Roberta Speyer: So, a vicious cycle. I was a very heavy girl. I weighed close to 300 lbs and it was really a life-changing event for me. I was lucky; I had not developed diabetes or metabolic syndrome at that time. But coming back and finding out that there are these new applications and new procedures going on, I think it is really important because so many times people attach a stigma to these types of surgeries, and almost look down on people that want to investigate them or find out more about them. I really think that you sharing this information, and with more people looking into this, and more doctors studying it, the more we are going to realize that there is really a lot to offer here.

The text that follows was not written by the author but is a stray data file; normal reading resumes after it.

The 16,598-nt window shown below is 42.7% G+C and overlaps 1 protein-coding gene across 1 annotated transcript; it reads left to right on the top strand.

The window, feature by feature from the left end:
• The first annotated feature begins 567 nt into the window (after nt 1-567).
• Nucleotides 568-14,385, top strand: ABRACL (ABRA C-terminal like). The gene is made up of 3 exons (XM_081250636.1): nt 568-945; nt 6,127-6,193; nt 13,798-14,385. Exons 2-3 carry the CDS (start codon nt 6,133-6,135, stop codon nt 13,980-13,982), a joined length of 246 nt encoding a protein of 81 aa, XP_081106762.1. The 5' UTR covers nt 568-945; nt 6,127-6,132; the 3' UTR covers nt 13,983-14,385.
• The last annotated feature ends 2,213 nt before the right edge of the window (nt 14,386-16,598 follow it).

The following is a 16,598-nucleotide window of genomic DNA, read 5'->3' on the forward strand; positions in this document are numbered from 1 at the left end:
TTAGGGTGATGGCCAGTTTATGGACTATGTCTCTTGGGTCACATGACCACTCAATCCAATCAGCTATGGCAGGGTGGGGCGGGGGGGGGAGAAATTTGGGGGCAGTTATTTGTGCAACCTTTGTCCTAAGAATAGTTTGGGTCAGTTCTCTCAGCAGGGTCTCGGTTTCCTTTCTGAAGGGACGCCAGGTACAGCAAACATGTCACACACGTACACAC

Professor Rudolph Weiner: The American Society for Bariatric Surgery changed their name four years ago, they have changed their name to American Society for Bariatric Surgery and Metabolic Disorders, and they developed a fact sheet describing all the effects on diabetes and all the benefits from this type of surgery. This fact sheet is very interesting and hopefully more doctors will recognize these advantages.
Roberta Speyer: We can probably find that fact sheet and link to it on our website to the association's website, and we will do that.
I want to thank you very much for taking the time to share this new research with our viewers. The professor has to catch a flight to Berlin so we have to go now. Thank you everyone and we are going to keep an eye on this topic as it develops in the future. Thank you professor.
Professor Rudolph Weiner: Thank you very much Roberta.
created & maintained